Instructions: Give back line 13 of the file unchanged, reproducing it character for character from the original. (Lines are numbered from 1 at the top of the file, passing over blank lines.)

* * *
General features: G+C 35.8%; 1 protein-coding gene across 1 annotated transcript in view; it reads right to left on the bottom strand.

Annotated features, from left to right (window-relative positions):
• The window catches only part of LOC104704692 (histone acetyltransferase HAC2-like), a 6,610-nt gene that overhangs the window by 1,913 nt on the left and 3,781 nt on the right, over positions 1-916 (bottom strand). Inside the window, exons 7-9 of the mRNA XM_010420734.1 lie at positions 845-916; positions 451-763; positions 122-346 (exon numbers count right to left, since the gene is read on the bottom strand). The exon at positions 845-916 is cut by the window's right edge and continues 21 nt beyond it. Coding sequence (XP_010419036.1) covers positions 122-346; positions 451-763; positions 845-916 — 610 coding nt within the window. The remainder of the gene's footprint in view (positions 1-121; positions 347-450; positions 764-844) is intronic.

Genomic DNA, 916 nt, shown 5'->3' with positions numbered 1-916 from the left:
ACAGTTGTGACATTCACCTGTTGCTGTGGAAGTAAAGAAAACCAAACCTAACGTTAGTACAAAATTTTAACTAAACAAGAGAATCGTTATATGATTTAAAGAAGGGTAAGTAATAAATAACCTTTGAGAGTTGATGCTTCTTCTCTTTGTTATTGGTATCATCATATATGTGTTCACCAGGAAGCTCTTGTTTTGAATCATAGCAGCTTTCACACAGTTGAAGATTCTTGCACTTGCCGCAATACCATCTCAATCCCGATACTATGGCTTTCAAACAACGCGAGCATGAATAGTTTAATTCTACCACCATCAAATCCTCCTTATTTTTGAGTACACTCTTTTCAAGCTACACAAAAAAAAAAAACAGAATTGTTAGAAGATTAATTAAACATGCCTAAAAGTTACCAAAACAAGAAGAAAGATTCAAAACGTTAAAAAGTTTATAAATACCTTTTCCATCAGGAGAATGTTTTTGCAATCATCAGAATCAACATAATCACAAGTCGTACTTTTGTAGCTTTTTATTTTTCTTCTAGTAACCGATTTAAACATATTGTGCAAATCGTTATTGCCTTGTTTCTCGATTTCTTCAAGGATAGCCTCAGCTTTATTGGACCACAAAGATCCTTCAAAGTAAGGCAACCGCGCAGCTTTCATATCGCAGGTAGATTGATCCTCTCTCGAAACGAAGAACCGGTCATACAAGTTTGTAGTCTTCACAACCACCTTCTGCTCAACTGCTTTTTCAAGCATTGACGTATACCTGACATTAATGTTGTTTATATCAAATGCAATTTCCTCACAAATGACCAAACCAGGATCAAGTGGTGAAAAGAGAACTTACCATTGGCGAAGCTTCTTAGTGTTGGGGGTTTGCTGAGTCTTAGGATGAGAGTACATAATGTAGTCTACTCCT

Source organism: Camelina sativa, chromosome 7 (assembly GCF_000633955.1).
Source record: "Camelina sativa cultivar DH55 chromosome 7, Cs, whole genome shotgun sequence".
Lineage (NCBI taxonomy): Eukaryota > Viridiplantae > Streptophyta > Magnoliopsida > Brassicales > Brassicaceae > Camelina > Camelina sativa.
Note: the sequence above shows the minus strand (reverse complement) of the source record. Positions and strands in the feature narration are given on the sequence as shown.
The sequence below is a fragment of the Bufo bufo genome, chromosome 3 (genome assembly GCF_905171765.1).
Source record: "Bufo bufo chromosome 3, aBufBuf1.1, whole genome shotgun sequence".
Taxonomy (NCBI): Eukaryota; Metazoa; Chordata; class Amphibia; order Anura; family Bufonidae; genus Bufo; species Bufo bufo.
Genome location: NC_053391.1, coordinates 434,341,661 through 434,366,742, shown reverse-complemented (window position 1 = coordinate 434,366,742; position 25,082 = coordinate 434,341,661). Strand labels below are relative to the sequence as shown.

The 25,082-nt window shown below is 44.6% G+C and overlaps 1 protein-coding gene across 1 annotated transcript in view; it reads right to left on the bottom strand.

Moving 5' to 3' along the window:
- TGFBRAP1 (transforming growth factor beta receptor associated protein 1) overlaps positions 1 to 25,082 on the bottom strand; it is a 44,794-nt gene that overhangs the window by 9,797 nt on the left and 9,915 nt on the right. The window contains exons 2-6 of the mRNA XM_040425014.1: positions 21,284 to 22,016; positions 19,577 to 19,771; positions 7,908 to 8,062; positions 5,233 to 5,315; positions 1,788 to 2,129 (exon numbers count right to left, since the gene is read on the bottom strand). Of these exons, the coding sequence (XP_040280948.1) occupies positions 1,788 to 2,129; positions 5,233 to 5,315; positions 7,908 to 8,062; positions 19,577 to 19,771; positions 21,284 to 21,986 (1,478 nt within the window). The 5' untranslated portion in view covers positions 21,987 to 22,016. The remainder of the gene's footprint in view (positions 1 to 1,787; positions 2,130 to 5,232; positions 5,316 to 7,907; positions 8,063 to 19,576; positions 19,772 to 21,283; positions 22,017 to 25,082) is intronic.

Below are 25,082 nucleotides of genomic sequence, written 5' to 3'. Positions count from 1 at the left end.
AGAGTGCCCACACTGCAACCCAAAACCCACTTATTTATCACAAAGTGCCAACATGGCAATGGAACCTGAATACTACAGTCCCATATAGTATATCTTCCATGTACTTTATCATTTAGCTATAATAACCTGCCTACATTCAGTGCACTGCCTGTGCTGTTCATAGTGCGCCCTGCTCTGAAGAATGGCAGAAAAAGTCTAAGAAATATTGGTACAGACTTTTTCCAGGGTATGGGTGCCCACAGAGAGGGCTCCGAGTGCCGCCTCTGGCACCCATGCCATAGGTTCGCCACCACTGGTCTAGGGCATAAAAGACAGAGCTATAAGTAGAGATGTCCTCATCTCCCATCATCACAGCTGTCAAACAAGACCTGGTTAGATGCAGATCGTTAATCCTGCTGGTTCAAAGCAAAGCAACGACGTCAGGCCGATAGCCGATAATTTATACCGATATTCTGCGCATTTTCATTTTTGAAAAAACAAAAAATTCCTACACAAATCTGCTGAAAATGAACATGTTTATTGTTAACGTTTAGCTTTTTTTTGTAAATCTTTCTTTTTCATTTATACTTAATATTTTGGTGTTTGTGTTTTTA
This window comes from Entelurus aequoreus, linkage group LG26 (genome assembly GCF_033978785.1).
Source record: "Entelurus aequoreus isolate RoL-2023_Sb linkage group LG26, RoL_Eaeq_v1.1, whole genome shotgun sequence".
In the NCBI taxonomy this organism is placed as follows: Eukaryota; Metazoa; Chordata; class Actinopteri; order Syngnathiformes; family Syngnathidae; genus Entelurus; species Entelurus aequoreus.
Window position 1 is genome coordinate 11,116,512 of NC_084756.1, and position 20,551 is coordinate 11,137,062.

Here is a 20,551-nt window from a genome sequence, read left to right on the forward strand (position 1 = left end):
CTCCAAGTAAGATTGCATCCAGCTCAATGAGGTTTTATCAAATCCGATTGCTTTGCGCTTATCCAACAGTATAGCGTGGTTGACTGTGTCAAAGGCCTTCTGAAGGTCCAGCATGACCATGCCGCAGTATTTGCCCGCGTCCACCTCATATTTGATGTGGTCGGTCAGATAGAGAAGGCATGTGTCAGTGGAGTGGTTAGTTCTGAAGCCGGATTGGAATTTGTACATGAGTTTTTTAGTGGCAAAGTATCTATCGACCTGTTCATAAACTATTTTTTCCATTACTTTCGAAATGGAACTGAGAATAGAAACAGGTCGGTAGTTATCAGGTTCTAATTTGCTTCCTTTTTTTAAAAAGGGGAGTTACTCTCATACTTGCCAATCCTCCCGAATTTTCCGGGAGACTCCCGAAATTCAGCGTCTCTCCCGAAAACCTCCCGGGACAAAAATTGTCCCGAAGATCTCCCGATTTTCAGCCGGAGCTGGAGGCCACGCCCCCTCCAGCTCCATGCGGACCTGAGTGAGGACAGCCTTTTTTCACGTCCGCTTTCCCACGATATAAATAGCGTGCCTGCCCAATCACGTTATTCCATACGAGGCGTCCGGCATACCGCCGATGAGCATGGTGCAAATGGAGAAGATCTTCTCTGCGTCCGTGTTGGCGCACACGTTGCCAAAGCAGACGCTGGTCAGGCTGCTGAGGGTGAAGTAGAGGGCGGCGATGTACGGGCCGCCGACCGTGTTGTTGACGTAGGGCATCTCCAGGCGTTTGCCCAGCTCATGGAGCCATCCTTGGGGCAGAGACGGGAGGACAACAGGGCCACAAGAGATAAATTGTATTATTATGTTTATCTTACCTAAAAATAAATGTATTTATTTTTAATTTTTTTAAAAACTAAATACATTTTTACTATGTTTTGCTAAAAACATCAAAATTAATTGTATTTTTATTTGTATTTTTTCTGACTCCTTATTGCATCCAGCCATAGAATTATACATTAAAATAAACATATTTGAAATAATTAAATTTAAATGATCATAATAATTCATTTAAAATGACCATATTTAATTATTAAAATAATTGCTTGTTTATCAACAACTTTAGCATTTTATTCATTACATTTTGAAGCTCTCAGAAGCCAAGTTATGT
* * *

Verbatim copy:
Genome location: NC_053391.1, coordinates 434,341,661 through 434,366,742, shown reverse-complemented (window position 1 = coordinate 434,366,742; position 25,082 = coordinate 434,341,661). Strand labels below are relative to the sequence as shown.